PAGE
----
"You should have seen it before we started," said Taigh Ramey of Vintage Aircraft and Stockton Field Aviation Museum in Stockton, California. He was talking about the ultra-rare Lockheed PV-2D long-range patrol bomber restored at the museum over the past three years. And with the series of before-and-after photos on the museum website, you can.
Only 35 of the -2D variants of the airplane were built, designed for the invasion of Japan that never happened because the atomic bomb ended the war. This particular airplane left Lockheed’s Burbank assembly line in 1944, and has remarkably low time. After the war it was mustered out of service and worked as a firebomber, but not for long. It only has 800 hours’ total time on the airframe, and only 40 hours each on the Pratt & Whitney R2800 engines.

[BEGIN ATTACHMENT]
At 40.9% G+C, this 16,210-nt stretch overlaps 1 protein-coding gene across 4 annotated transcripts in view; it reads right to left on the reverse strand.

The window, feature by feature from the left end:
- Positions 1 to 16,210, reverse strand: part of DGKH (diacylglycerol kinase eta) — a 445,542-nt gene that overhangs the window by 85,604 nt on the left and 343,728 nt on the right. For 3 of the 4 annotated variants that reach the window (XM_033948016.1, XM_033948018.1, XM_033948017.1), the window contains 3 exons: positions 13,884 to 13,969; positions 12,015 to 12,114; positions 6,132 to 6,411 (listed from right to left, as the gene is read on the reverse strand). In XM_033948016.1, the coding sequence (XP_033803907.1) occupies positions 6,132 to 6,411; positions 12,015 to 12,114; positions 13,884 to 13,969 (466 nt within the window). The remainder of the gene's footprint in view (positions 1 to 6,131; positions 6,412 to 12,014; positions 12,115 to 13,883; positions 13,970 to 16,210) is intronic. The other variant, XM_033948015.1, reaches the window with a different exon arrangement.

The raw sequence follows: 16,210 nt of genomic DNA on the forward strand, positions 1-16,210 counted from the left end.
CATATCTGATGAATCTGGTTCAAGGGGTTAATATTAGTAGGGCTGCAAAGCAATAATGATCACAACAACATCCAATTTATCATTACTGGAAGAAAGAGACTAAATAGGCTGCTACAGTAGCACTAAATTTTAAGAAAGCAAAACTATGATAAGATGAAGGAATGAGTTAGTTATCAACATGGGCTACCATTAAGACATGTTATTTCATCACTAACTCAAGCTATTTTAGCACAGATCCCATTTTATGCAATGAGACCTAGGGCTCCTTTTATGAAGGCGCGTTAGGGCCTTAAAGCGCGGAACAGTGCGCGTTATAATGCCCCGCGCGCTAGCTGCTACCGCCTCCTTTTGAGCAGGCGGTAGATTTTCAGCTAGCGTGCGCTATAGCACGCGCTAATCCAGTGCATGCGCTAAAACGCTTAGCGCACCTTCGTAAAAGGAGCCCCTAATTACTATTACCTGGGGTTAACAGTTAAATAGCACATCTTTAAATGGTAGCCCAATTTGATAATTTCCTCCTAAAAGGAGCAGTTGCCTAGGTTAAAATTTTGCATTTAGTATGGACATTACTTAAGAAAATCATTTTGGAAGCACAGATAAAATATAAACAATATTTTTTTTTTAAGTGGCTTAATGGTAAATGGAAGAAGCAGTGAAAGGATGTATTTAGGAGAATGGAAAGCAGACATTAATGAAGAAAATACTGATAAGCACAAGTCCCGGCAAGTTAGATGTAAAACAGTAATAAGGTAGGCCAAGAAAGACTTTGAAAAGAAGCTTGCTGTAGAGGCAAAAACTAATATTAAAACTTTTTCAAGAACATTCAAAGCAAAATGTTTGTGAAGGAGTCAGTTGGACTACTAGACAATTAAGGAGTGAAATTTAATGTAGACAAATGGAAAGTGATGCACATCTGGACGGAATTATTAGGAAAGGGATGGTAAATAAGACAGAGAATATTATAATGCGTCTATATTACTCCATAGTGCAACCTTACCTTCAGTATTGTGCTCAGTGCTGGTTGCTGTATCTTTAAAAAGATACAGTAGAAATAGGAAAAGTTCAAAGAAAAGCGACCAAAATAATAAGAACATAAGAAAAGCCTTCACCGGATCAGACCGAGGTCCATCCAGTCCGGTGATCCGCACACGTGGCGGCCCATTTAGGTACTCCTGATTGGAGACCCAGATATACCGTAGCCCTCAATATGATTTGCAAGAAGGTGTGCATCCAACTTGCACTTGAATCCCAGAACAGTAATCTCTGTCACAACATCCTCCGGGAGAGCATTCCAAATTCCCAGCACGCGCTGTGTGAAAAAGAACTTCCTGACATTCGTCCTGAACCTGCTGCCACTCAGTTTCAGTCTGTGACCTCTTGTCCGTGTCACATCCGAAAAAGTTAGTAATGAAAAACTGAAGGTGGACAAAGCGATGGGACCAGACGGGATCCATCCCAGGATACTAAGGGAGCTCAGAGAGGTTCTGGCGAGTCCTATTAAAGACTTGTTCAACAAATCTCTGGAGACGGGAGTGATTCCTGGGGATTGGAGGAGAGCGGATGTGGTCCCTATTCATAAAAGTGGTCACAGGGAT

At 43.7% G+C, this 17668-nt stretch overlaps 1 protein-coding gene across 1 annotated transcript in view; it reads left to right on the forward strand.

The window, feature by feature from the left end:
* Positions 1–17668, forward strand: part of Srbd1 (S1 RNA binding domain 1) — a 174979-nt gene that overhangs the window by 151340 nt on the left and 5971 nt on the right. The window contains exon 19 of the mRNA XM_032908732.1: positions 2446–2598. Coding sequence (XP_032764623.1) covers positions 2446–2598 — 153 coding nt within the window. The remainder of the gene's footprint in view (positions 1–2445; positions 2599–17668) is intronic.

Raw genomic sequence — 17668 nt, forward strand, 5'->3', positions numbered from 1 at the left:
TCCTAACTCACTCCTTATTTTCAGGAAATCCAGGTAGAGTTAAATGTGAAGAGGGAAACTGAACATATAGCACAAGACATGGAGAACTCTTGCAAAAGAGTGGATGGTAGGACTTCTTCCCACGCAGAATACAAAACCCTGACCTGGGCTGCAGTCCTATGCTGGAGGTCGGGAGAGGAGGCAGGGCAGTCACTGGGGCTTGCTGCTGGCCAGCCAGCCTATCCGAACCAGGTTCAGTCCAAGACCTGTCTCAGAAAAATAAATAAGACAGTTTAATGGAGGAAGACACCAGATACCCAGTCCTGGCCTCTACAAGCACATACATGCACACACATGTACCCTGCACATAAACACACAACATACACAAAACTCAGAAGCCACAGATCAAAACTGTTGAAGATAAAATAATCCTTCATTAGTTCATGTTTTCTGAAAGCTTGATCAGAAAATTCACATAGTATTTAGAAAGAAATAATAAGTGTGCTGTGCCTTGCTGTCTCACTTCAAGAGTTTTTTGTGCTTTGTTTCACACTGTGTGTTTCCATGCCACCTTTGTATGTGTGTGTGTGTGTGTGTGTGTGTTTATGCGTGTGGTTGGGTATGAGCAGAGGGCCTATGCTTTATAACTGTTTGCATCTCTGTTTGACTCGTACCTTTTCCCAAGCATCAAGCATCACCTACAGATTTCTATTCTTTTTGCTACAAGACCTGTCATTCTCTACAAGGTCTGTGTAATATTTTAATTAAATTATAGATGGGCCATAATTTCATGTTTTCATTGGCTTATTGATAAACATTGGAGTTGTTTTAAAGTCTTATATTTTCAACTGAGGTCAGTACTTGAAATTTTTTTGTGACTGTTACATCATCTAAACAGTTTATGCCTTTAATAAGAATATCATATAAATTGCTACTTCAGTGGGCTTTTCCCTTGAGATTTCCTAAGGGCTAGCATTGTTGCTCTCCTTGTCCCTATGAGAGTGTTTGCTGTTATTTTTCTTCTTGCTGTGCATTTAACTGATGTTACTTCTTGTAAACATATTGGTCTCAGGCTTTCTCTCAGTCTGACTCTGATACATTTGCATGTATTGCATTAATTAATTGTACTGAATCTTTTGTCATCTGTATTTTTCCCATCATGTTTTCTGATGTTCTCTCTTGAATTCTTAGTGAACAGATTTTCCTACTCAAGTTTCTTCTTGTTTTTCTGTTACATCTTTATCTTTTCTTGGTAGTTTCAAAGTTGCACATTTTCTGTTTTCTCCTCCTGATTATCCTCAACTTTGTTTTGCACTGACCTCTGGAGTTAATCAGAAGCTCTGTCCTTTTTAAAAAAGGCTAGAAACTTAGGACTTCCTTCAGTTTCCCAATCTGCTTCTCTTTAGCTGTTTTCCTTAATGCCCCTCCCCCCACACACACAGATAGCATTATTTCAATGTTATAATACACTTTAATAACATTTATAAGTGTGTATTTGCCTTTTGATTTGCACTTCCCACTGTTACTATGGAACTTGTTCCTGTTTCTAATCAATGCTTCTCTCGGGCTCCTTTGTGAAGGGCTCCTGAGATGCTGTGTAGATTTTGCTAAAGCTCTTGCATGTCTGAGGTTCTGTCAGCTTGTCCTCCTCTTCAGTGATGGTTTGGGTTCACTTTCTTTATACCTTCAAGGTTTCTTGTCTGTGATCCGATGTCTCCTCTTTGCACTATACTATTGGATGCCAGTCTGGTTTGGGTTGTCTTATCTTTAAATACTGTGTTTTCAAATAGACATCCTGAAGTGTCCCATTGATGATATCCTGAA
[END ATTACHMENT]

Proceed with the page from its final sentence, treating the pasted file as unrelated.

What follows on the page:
Ramey said, “Our goal has always been to have a veteran who flew them say, ‘It’s just like it was back then.” So the museum has painstakingly recreated the interior with original colors, configuration, radios, seats and instruments.
The airplane is scheduled to arrive in Oshkosh on July 28 and fly in the Warbirds in Review on August 1. From there, the museum will fly the big twin to Topeka, Kansas, for the Warbirds and Legends show. Ramey hopes the restored airplane will get the chance to join a formation flight with the other two airworthy PV-2s – the only three in the world.